Featured / Union / Union match reports

Match Report: Philadelphia Union 1-1 Toronto FC

Photo: Paul Rudderow

The Union’s winless streak rose to seven matches after they turned in another lackluster performance in a 1-1 draw Saturday afternoon at BMO Field against Toronto.

Despite their poor first half showing, luck was with the visiting Union as they managed to limp into the halftime break without conceding. Eric Hassli made them pay however, in the 58th minute, taking advantage of one in a series of defensive breakdowns from the traditionally stout Union back four.

Down a goal to the worst team in Major League Soccer, the Union increased their efforts as they looked for an equalizer. Manager John Hackworth used his substitutes to bring on two strikers and a playmaking midfielder, but it was right fullback Sheanon Williams who came to the rescue, pouncing on Antoine Hoppenot’s low delivery in the 85th minute to earn his side a share of the points.

First Half

With an extra week off to prepare for Toronto, Union boss John Hackworth made only one change to the side that limped to a 0-0 draw with New England, as Jack McInerney returned to the starting XI in place of Hoppenot. Danny Cruz continued to run alongside the Union’s center forward with Freddy Adu and Michael Farfan pulling the strings in the midfield. Hackworth’s preferred pairing of Brian Carroll and Michael Lahoud shielded the Union’s traditional back four of Sheanon Williams, Amobi Okugo, Carlos Valdes, who was an unused substitute in Colombia’s midweek World Cup qualifying victory over Chile, and Gabriel Farfan.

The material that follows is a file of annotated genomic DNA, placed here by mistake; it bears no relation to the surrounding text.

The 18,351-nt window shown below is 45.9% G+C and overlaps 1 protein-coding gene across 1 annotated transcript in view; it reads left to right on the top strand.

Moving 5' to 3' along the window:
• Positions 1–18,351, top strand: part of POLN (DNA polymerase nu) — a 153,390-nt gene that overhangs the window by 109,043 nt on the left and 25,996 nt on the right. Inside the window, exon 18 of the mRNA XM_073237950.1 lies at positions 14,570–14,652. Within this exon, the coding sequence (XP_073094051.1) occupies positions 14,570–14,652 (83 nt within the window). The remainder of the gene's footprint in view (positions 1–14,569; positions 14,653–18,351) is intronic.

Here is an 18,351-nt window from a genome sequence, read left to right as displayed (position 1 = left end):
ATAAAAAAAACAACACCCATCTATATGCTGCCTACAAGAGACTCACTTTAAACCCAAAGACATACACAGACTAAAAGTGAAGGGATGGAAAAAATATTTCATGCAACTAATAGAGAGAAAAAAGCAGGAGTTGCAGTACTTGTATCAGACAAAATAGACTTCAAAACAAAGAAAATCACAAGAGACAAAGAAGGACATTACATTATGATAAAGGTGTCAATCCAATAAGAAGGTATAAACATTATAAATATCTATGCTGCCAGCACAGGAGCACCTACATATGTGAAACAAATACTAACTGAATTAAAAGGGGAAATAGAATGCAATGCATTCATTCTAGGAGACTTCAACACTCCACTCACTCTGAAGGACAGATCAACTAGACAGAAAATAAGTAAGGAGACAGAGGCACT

Toronto entered the match following a disappointing 2-1 midweek defeat at the hands of Chicago Fire, but proved they were the more committed side in a first half where they could have taken the lead on multiple occasions. Eric Hassli was immediately into the action, as he partnered with Luis Silva up top for the hosts, but Okugo’s perfectly timed sliding challenge saved the Union’s early blushes.

With the back four eagerly looking for an outlet, Lahoud and Carroll struggled to find the ball with Toronto pressing high. Balls over the top looked as if they might bear early fruit for the Union however, with Michael Farfan and Adu moving the ball well with their first touches.